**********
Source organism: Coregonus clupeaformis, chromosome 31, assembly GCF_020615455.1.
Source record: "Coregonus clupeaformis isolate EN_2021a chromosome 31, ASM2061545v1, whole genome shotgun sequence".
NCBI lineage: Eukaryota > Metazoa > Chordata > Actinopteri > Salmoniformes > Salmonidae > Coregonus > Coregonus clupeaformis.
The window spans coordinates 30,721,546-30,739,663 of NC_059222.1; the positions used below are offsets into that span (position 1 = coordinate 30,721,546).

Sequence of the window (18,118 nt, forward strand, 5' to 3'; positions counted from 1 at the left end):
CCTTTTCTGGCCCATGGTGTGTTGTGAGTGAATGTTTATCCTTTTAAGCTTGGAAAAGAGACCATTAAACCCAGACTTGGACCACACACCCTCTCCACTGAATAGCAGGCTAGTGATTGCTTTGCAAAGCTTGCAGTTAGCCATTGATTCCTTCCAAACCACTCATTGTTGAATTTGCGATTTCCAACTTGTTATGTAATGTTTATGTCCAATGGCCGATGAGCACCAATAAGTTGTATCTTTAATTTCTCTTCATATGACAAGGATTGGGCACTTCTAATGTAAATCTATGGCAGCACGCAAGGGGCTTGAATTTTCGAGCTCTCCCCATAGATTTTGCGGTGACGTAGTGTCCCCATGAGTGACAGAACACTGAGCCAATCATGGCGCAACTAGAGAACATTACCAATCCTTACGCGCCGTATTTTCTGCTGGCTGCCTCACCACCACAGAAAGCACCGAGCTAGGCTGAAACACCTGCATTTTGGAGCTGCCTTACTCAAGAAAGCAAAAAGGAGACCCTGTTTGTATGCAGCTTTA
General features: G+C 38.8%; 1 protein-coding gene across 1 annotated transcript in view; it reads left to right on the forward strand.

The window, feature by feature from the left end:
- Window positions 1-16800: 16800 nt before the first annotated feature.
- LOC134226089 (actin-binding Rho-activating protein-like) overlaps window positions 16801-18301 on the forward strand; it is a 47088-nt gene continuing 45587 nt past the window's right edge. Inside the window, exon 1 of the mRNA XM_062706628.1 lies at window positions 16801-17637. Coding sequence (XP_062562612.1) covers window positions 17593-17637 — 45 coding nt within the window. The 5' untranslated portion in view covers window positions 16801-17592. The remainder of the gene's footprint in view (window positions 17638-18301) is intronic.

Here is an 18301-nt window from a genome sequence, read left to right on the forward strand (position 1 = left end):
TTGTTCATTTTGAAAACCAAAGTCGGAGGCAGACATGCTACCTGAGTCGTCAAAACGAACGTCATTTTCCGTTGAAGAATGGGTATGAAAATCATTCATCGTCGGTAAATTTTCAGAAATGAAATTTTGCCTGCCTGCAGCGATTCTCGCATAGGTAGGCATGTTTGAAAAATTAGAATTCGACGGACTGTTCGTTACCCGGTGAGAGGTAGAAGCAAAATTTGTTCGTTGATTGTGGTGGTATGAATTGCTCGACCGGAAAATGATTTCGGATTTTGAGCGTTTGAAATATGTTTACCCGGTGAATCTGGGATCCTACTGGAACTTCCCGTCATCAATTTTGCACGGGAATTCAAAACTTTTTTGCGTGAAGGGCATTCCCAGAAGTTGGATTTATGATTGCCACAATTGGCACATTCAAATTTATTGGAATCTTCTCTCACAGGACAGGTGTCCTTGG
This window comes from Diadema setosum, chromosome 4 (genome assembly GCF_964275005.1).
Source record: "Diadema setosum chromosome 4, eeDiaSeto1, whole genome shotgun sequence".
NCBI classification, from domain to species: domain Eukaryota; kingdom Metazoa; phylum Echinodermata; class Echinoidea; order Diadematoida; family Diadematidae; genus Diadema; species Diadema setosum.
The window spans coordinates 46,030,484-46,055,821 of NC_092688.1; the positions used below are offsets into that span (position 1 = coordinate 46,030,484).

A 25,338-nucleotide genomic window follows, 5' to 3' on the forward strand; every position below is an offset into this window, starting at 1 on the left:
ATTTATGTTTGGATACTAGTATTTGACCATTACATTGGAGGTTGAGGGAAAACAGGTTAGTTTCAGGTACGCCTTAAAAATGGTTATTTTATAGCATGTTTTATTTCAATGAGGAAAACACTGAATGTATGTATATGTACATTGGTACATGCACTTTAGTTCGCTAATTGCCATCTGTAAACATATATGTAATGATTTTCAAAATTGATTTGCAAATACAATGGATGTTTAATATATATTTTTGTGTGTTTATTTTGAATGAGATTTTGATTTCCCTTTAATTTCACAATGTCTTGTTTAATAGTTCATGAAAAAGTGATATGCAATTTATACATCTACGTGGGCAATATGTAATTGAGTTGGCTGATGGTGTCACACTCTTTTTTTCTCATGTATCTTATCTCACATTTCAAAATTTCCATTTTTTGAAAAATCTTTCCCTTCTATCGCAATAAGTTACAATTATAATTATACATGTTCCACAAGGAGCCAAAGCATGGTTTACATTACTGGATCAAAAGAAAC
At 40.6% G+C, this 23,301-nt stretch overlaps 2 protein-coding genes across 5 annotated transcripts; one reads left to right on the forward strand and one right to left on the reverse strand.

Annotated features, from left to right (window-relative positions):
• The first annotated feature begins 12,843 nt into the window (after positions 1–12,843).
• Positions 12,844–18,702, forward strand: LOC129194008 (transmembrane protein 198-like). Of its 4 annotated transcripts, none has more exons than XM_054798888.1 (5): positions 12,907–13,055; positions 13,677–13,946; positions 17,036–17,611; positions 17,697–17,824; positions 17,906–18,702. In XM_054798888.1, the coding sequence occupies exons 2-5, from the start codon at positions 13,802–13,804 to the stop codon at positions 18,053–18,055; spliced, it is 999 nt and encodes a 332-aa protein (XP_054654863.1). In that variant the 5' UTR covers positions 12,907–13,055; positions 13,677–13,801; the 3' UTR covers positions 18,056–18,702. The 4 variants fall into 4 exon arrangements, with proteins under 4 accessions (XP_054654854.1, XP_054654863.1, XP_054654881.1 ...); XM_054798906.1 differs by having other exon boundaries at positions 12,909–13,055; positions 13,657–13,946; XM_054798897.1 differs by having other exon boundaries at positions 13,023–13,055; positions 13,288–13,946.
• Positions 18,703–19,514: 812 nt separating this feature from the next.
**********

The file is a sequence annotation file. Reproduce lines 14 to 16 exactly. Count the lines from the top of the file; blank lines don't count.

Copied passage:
Source record: "Diadema setosum chromosome 4, eeDiaSeto1, whole genome shotgun sequence".
NCBI classification, from domain to species: domain Eukaryota; kingdom Metazoa; phylum Echinodermata; class Echinoidea; order Diadematoida; family Diadematidae; genus Diadema; species Diadema setosum.
The window spans coordinates 46,030,484-46,055,821 of NC_092688.1; the positions used below are offsets into that span (position 1 = coordinate 46,030,484).